Still with me? Cool. Let’s get to the top 5. If you need an intro, click this link to get the first half of the list and all the qualifiers that make my list right and everybody else’s wrong.
Yeah, yeah, I know I’m full of it. If you have a Christmas carol you think should have made this list, or one here that you just love, tell me in the comments!
5. Good King Wenceslas
This one almost doesn’t qualify as a Christmas carol because it doesn’t seem to be about the birth of Christ, at least not directly. However, a closer listen reveals the spirit.
On a freezing night, the King sees a poor man and decides to feed him. That’s good thing number one. Number two is that instead of sending someone to feed the poor man, the King goes himself into the frosty storm, putting himself at discomfort for the benefit of some others.
However, the real clencher comes in verse 4. The King brings along a page to help with the task, and the poor lad is freezing to the point of fainting. The King replies, “Mark my footsteps, my good page/ Tread now in them boldly./ You will find the winter’s rage/ freeze thy blood less coldly.” He takes the brunt of the winter storm for his underling.
What’s this got to do with Christmas? This all takes place on St. Stephen’s Day, December 26th. Christmas has just passed and the day marks the passing of the first martyr, Stephen, who died for his proclamation of Christ.
That same Christian spirit fills Good King Wenseslas to do all the things Jesus did: care for the poor, take action himself, and take the suffering for his subjects. All this came about because of Christ’s arrival, so this song remembers not just Christ’s birth, but his impact in a simple, practical story.
Best Version: The Prague Philharmonic Orchestra. Cuz harmony.
4. O Come, O Come Emmanuel
A common favorite with its haunting melody, this song makes this list not only for beautiful music that stands out starkly among the wealth of Yuletide carols, but also for its unique perspective.
“O Come, O Come Emmanuel/ and ransom captive Israel/ that mourns in lowly exile here/ until the son of God appear./ Rejoice! Rejoice! Emmanuel/ shall come to thee, O Israel.”
When Jesus arrived, God’s people were subject to the oppressive Roman government. Their city was taken, their hope fading. But they’d been promised a Messiah would come by the prophets. The verses pray for that Messiah to come, while the chorus reassures the Israelites.
Many songs talk about Christ being a savior, but this song makes you feel the need for one. And there’s no point in being a Christian if on some level you don’t think you need a savior.
Best Version: Phillips, Craig, and Dean. Again, harmony.
3. Joy to the World
It’s a celebration. That’s it. Nothing fancy, nothing too deep, just a great bit explosion of joy that “The Lord has come.” How’s that for Christmas spirit?
“And Heaven and nature sing,” indeed.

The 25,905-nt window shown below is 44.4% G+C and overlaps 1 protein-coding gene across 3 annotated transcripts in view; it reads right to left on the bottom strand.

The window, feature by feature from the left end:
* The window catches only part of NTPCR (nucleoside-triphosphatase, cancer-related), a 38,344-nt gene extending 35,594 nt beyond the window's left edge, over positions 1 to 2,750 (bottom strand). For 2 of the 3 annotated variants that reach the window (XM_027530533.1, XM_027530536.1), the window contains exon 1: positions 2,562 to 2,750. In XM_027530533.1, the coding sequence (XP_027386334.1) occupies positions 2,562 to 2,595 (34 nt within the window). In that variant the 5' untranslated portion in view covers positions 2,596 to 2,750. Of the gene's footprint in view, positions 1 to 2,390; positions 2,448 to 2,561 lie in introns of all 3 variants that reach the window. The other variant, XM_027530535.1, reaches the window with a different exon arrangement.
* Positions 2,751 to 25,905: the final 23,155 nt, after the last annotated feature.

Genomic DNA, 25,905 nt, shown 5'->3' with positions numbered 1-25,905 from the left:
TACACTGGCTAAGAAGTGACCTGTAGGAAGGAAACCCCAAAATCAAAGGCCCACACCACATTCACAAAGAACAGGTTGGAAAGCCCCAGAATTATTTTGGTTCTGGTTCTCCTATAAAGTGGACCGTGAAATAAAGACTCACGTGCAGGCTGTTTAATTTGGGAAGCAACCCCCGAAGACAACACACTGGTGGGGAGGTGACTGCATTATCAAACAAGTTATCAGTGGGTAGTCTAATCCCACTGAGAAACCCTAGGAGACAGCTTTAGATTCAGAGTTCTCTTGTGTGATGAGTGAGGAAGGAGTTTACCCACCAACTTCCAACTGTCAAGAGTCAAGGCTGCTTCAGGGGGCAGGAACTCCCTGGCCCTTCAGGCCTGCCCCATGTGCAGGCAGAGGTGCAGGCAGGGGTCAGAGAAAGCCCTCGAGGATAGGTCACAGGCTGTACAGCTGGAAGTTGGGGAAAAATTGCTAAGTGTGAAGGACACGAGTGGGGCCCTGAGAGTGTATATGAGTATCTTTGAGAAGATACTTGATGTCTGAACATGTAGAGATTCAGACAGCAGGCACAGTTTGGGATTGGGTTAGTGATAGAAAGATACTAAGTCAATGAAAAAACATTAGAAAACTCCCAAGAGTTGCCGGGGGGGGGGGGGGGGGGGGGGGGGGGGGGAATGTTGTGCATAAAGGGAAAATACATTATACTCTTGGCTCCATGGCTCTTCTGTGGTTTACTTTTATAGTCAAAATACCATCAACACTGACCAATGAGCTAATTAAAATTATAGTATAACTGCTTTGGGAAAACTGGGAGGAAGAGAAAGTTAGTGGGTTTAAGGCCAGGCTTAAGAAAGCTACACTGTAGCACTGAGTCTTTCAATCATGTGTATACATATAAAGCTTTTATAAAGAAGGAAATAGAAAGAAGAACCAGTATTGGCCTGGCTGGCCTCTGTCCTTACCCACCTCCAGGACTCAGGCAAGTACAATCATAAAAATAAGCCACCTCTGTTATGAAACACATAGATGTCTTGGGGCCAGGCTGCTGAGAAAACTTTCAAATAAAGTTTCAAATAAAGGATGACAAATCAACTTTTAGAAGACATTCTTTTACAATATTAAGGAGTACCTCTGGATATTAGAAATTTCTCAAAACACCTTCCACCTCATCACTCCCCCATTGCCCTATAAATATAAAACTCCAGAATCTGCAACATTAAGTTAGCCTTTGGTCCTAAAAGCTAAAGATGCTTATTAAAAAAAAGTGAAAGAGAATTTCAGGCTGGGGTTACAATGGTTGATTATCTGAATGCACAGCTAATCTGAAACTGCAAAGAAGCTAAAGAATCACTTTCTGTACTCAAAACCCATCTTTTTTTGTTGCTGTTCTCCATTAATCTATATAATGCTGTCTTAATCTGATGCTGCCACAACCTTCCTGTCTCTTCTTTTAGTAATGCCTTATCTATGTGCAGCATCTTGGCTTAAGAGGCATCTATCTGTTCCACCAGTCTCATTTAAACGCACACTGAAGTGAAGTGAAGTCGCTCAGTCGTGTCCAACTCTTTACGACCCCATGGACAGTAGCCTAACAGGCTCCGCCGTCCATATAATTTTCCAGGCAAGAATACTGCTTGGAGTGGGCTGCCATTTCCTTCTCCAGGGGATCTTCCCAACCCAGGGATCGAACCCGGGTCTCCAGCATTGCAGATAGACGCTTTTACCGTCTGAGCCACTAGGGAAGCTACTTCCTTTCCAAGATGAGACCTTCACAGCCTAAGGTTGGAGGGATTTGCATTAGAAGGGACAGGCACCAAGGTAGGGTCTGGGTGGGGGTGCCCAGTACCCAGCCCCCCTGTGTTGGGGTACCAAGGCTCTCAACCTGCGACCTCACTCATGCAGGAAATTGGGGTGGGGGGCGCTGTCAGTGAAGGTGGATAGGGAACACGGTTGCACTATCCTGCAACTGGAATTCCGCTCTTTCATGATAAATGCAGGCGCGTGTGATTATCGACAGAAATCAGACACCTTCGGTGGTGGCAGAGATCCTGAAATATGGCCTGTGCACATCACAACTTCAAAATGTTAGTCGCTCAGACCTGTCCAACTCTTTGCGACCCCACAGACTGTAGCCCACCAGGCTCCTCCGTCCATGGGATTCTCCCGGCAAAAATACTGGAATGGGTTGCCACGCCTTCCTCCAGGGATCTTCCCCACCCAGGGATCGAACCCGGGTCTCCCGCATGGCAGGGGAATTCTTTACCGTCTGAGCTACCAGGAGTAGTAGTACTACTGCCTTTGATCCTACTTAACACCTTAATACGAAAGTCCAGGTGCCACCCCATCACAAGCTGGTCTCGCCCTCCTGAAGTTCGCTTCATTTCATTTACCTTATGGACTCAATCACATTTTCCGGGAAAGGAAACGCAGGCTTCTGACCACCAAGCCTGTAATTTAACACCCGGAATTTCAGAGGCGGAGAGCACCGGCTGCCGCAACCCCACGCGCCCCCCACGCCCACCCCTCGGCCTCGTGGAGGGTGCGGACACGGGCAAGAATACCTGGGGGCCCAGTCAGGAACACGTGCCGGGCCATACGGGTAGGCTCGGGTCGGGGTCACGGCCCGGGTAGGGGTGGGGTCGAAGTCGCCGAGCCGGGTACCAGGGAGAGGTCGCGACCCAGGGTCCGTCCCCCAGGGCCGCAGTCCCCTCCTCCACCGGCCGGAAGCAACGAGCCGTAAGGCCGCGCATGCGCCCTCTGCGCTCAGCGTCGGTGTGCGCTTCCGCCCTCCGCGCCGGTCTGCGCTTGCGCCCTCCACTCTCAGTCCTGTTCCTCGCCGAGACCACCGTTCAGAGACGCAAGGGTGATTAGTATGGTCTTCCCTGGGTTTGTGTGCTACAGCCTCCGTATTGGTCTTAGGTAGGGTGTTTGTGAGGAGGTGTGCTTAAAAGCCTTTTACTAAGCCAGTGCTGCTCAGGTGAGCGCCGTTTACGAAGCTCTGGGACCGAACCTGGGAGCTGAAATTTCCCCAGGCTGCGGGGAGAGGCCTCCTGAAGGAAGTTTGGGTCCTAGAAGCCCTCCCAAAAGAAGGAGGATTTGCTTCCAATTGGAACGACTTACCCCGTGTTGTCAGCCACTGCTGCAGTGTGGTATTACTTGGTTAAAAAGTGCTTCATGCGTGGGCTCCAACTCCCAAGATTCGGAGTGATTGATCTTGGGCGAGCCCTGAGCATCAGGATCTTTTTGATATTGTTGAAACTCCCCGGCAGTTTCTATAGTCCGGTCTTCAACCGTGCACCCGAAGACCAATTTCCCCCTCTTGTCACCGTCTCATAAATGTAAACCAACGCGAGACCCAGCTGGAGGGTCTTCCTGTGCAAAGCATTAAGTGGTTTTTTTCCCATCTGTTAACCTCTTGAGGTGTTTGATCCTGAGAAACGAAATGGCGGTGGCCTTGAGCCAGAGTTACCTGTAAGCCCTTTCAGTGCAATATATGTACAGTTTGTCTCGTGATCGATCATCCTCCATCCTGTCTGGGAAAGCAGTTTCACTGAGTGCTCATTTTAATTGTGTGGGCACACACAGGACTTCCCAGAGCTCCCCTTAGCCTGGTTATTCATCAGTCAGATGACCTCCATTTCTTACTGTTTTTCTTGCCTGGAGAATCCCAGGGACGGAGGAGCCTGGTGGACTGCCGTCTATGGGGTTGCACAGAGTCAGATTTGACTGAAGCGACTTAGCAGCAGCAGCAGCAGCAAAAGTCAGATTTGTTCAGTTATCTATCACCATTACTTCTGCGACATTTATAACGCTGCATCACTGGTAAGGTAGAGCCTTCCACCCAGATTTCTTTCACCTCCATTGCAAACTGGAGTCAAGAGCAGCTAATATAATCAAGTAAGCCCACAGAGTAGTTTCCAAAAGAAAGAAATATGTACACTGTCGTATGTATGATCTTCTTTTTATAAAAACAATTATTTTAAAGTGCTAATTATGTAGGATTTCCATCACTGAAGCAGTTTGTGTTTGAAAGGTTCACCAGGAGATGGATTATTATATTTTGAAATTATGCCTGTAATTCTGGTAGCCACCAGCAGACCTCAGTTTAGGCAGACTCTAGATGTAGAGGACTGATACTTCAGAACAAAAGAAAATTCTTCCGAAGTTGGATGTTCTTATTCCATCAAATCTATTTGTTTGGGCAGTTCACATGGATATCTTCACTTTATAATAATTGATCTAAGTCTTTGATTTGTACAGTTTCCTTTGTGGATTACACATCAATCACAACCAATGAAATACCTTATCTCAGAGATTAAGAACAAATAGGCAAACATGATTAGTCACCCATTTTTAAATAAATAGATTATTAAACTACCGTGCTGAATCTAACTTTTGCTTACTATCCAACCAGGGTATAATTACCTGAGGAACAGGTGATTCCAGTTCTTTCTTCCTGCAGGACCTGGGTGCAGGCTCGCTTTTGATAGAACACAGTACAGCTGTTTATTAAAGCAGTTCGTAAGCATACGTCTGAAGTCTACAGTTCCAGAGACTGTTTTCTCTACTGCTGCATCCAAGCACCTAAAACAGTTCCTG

Best Version: Any version that isn’t the ghastly Christ Tomlin version. YOUR RAMSHACKLE BRIDGE DOES NOT FIT, SIR!
2. We Three Kings
What is it about low, haunting melodies that captivate us so much? I have no idea, but this song is divine. At first, it seems like a simple song about the Wise Men following the star.
But this is the thing that ticks me off: nearly every version I’ve ever heard skips at least one verse, usually the fourth. I know, I know, five verses is a lot, but if you cut out any part of this song, you lose the power of the whole.
Verse One: We three kings come to give gifts, following the star.
Verse Two: I give him gold because he’s a king.
Verse Three: I give him frankincense because he’s a god.
Verse Four: I give him myhrr because he’s our atoning sacrifice.
Verse Five: “Glorious now, we hold him alight,/ King and God and Sacrifice./ Alelujah, Alelujah,/ worship him God most high!”
King and God and Sacrifice. You cut that verse, you miss the point. You cut verses two through four, you lose the buildup to that point. The only one that can be cut is verse one and guess which one everybody remembers?!
Best Version: Find me one.
1. Hark! The Herald Angels Sing.
Why this song above all others? Aside from good music, good lyrics, good rhymes, and relative shortness (three verses in most versions), this song, to me, encapsulates all that Christmas is about, and it does it with that thing I love most: progression.
First and foremost, it’s a celebration, which Christmas ought to be. However, why is it a celebration? Why are those angels singing? Why are we to “join the triumph of the skies?”
That’s where the second verse comes in. Christ has come. He’s not just a baby, he’s God. “Veiled in flesh, the Godhead see./ Hail the incarnate deity./ Pleased with man with man to dwell,/ Jesus our Emmanuel.” How much Gospel can you squeeze into one verse? God! Man! Savior! The amalgamation of Jesus Christ in four lines!
Yet it’s not enough. We need a third verse, and this is where we get to the point: exactly what did Christ come to do?
Light and life to all he brings,
Ris’n with healing in his wings.
Mild he lays his glory by,
Born that man no more may die.
Born to raise the sons of Earth,
Born to give them second birth.
That’s why the angels are singing. That last verse sums up everything glorious about the Christian faith, our hope and point of existence. This song is Christmas in a nutshell. “Celebrate with all the angels, for Christ the God in man’s flesh has come to give new life to all mankind.”
And that’s why it’s my number one Christmas Carol. So to wrap this up, I leave you with the refrain:
“Hark! The herald angels sing!
Glory to the Newborn King!!”
Amen and Merry Christmas.